Even with a track record as solid as Murphy’s--more than 40 works in 23 years--funding in “these precarious times” is not secure. Sydney Dance’s budget of around $2 million is raised in approximately equal parts from government, earned income and corporate support. It’s enough to allow Murphy to employ his dancers year-round, something almost unheard of in this country. In addition to being able to tour regularly, nationally and internationally, the company plays the Sydney Opera House for a month (“We sell out every year,” he claims), a smaller hall also at the Opera House for another seven weeks and an additional theater in Sydney for five more.

“These Sydney performances are our bread and butter,” Murphy says. “Touring, even within Australia, has become very expensive.”

Unusual for a modern-dance company, about half of Sydney’s repertoire consists of full-length works. “Triple bills just bore me,” Murphy explains. “It’s like having a meal of hors d’oeuvres or going to the movies for shorts. Audiences like full-length works.”


But taking on full-length projects also heightens the risks--a lot of eggs get placed in one basket. Witness the sad story of Murphy’s 1984 “After Venice” (based on Thomas Mann’s novel “Death in Venice”), which starred Paul Mercurio as young Tadzio. (Mercurio went on to fame via the hit 1992 Australian movie “Strictly Ballroom” and now runs his own company.)

Conceived as an AIDS piece (“though few people realized it, it was so early”), Murphy set it to Olivier Messiaen’s monumental “Turangalila” symphony. It toured successfully, including in the U.S., for about four years. Then a problem surfaced over the rights to use the music, which resulted in shelving of the work in 1988. It can never be mounted again.

Such is not the case with “Poppy,” a highly dramatic multimedia dance-theater piece based on the life and work of Jean Cocteau. In 1978, “Poppy” was Murphy’s first full-length piece, and the company still performs it. His latest work, the 1998 “Salome” (based on the Oscar Wilde play) may well enjoy similar longevity. It came about almost serendipitously. One night during a tour of Germany, Murphy was watching one of his dancers, Josef Brown. Brown wears his hair shoulder length. “He looked like John the Baptist, and it occurred to me that I just had to do a piece for him,” Murphy recalls.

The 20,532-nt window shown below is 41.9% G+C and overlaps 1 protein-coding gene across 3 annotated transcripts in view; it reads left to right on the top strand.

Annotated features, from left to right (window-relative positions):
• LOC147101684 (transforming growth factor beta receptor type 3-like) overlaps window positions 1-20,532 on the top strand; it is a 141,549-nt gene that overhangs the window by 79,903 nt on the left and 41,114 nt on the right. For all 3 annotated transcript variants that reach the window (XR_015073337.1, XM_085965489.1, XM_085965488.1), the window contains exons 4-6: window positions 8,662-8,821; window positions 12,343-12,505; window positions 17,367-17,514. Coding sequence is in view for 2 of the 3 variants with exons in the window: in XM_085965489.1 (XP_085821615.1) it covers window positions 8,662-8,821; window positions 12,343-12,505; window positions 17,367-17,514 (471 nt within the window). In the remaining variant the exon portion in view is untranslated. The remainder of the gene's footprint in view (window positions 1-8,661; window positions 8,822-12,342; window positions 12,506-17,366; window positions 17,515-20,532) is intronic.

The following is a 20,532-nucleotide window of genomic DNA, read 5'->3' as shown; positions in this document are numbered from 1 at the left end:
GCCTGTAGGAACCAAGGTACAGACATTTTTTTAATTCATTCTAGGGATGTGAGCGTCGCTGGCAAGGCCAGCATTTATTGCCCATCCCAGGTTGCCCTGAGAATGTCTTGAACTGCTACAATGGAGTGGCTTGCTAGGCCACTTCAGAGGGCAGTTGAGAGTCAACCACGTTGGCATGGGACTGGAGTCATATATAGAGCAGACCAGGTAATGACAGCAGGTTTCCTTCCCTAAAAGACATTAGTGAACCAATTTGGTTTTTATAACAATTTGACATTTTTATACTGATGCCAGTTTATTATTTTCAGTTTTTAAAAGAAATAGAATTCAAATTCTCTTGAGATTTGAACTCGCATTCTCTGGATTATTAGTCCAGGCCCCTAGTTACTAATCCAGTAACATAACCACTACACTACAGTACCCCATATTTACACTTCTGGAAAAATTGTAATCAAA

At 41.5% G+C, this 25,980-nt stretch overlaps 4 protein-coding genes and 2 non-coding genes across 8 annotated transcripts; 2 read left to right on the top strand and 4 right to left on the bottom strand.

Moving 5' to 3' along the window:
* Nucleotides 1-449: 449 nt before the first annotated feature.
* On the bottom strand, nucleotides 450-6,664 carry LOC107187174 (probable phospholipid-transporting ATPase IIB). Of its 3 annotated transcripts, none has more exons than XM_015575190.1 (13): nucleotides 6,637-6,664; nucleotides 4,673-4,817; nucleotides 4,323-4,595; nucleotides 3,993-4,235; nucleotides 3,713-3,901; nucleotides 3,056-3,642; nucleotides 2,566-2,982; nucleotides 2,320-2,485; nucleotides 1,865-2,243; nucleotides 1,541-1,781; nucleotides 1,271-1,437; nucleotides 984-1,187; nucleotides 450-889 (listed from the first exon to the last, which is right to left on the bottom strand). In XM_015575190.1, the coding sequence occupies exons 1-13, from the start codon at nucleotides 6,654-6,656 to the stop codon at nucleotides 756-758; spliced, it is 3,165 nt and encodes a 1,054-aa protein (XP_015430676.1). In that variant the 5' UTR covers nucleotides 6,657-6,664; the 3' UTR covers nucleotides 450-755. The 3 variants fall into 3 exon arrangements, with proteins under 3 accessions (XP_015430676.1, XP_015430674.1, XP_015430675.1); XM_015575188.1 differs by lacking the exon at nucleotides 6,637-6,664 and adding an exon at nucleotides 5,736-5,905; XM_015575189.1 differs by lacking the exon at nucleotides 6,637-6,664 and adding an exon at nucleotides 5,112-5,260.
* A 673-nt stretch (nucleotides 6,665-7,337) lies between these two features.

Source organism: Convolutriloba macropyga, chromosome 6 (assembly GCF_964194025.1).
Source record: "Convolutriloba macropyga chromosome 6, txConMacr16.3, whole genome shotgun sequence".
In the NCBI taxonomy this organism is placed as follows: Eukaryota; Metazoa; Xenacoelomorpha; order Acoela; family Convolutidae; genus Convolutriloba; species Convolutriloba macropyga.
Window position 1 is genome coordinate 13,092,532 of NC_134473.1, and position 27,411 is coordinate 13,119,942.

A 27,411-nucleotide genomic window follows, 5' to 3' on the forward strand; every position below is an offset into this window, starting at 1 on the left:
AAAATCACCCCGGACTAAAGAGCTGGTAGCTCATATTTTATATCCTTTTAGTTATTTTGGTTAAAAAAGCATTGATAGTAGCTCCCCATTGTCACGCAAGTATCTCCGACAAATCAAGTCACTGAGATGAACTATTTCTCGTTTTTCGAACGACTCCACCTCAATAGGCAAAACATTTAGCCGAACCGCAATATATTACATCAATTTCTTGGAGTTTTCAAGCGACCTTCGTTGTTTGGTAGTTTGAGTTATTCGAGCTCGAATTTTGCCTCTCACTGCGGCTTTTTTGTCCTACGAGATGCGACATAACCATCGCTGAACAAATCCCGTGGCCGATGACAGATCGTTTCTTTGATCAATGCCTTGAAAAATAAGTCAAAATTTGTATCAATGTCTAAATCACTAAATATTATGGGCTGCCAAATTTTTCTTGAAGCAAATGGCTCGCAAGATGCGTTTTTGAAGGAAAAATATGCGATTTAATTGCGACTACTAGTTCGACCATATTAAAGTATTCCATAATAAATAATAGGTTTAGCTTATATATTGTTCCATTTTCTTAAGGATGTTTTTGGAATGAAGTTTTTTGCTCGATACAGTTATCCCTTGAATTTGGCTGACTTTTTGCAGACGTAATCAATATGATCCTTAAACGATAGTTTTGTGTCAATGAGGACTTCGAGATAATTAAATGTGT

Sounding delighted and still slightly shocked, he acknowledges that during its premiere run last spring, “Salome” sold more than half a million dollars’ worth of tickets. “We took 20,000 people through it in its first season.” Australian critic Patricia Laughlin called it “possibly the finest work I have seen by Murphy. . . , choreography which gives his many talented dancers the chance to display those talents.” He will reprise it this spring and hopes to tour it in 2000.


In the meantime the choreographer is hard at work on his next project, “Air and Other Invisible Forces,” set again to music by Askill, and Georgian composer Giya Kancheli’s “Mourned by the Wind.” “Dancers always strive to find internal forces for their work,” he says. “But sometimes emotions get thrown at you. So in this piece I want everything to come from outside the body.”

As for long-term goals--Murphy has also established a track record as an opera director and is interested in film--he sounds an uncharacteristic note of uncertainty. Much of it will depend on his longtime partner and the company’s associate artistic director, dancer Janet Verdon, whom he met in ballet school when he was 14. “She is the reason why I still choreograph; she has been my muse all these years. Maybe when she retires, I will too,” he speculates. Perhaps from choreographing, but not very likely from the stage.


“FREE RADICALS,” Sydney Dance Company, Royce Hall, UCLA. Dates: Friday and Saturday, 7 p.m. Prices: $10-$30. Phone: (310) 825-2101.